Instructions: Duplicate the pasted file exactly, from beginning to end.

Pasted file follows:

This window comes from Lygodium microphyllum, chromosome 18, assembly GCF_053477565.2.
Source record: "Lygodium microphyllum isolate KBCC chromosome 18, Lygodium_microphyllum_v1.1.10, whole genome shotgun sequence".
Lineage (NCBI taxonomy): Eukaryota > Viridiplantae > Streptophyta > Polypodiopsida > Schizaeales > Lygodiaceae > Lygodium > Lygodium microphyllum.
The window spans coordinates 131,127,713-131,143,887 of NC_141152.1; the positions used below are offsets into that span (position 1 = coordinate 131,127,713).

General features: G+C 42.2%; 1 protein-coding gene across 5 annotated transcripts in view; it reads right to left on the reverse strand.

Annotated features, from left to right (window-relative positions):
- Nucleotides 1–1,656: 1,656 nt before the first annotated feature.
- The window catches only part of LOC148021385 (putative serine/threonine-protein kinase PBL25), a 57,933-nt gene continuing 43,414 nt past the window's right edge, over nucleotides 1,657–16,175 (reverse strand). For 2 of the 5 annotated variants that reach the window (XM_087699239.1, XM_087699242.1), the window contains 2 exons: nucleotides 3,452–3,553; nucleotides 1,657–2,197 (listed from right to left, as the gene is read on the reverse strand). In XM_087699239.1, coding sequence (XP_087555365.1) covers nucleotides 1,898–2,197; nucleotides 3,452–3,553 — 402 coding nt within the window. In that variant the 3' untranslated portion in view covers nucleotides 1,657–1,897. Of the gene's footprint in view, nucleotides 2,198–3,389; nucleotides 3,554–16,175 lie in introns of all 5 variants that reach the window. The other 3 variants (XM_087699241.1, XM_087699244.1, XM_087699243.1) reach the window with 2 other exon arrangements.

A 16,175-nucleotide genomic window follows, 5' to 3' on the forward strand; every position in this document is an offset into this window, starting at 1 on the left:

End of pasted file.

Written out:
This window comes from Lygodium microphyllum, chromosome 18, assembly GCF_053477565.2.
Source record: "Lygodium microphyllum isolate KBCC chromosome 18, Lygodium_microphyllum_v1.1.10, whole genome shotgun sequence".
Lineage (NCBI taxonomy): Eukaryota > Viridiplantae > Streptophyta > Polypodiopsida > Schizaeales > Lygodiaceae > Lygodium > Lygodium microphyllum.
The window spans coordinates 131,127,713-131,143,887 of NC_141152.1; the positions used below are offsets into that span (position 1 = coordinate 131,127,713).

General features: G+C 42.2%; 1 protein-coding gene across 5 annotated transcripts in view; it reads right to left on the reverse strand.

Annotated features, from left to right (window-relative positions):
- Nucleotides 1–1,656: 1,656 nt before the first annotated feature.
- The window catches only part of LOC148021385 (putative serine/threonine-protein kinase PBL25), a 57,933-nt gene continuing 43,414 nt past the window's right edge, over nucleotides 1,657–16,175 (reverse strand). For 2 of the 5 annotated variants that reach the window (XM_087699239.1, XM_087699242.1), the window contains 2 exons: nucleotides 3,452–3,553; nucleotides 1,657–2,197 (listed from right to left, as the gene is read on the reverse strand). In XM_087699239.1, coding sequence (XP_087555365.1) covers nucleotides 1,898–2,197; nucleotides 3,452–3,553 — 402 coding nt within the window. In that variant the 3' untranslated portion in view covers nucleotides 1,657–1,897. Of the gene's footprint in view, nucleotides 2,198–3,389; nucleotides 3,554–16,175 lie in introns of all 5 variants that reach the window. The other 3 variants (XM_087699241.1, XM_087699244.1, XM_087699243.1) reach the window with 2 other exon arrangements.

A 16,175-nucleotide genomic window follows, 5' to 3' on the forward strand; every position in this document is an offset into this window, starting at 1 on the left: